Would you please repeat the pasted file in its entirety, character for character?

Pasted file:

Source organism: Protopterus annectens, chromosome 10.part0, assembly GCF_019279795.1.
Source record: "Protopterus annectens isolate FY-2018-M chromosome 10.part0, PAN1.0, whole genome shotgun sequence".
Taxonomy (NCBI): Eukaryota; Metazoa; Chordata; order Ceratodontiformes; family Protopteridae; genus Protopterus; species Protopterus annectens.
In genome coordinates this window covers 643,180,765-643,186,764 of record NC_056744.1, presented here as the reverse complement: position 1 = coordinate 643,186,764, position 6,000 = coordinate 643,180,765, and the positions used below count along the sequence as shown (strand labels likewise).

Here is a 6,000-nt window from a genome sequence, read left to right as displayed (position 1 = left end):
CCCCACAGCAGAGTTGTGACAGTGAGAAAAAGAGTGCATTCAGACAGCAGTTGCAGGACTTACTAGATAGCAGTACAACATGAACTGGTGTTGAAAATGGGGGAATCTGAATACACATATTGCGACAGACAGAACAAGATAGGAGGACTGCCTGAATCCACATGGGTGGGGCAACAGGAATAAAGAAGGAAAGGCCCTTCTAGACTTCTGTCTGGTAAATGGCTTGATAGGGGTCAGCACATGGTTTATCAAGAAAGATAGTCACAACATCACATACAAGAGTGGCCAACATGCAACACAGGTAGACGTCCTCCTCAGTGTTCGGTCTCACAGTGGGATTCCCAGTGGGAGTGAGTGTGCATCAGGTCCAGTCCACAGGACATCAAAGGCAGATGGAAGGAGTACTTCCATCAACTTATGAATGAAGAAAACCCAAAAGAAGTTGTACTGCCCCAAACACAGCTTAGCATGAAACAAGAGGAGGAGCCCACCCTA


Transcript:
Source organism: Protopterus annectens, chromosome 10.part0, assembly GCF_019279795.1.
Source record: "Protopterus annectens isolate FY-2018-M chromosome 10.part0, PAN1.0, whole genome shotgun sequence".
Taxonomy (NCBI): Eukaryota; Metazoa; Chordata; order Ceratodontiformes; family Protopteridae; genus Protopterus; species Protopterus annectens.
In genome coordinates this window covers 643,180,765-643,186,764 of record NC_056744.1, presented here as the reverse complement: position 1 = coordinate 643,186,764, position 6,000 = coordinate 643,180,765, and the positions used below count along the sequence as shown (strand labels likewise).

Here is a 6,000-nt window from a genome sequence, read left to right as displayed (position 1 = left end):
CCCCACAGCAGAGTTGTGACAGTGAGAAAAAGAGTGCATTCAGACAGCAGTTGCAGGACTTACTAGATAGCAGTACAACATGAACTGGTGTTGAAAATGGGGGAATCTGAATACACATATTGCGACAGACAGAACAAGATAGGAGGACTGCCTGAATCCACATGGGTGGGGCAACAGGAATAAAGAAGGAAAGGCCCTTCTAGACTTCTGTCTGGTAAATGGCTTGATAGGGGTCAGCACATGGTTTATCAAGAAAGATAGTCACAACATCACATACAAGAGTGGCCAACATGCAACACAGGTAGACGTCCTCCTCAGTGTTCGGTCTCACAGTGGGATTCCCAGTGGGAGTGAGTGTGCATCAGGTCCAGTCCACAGGACATCAAAGGCAGATGGAAGGAGTACTTCCATCAACTTATGAATGAAGAAAACCCAAAAGAAGTTGTACTGCCCCAAACACAGCTTAGCATGAAACAAGAGGAGGAGCCCACCCTA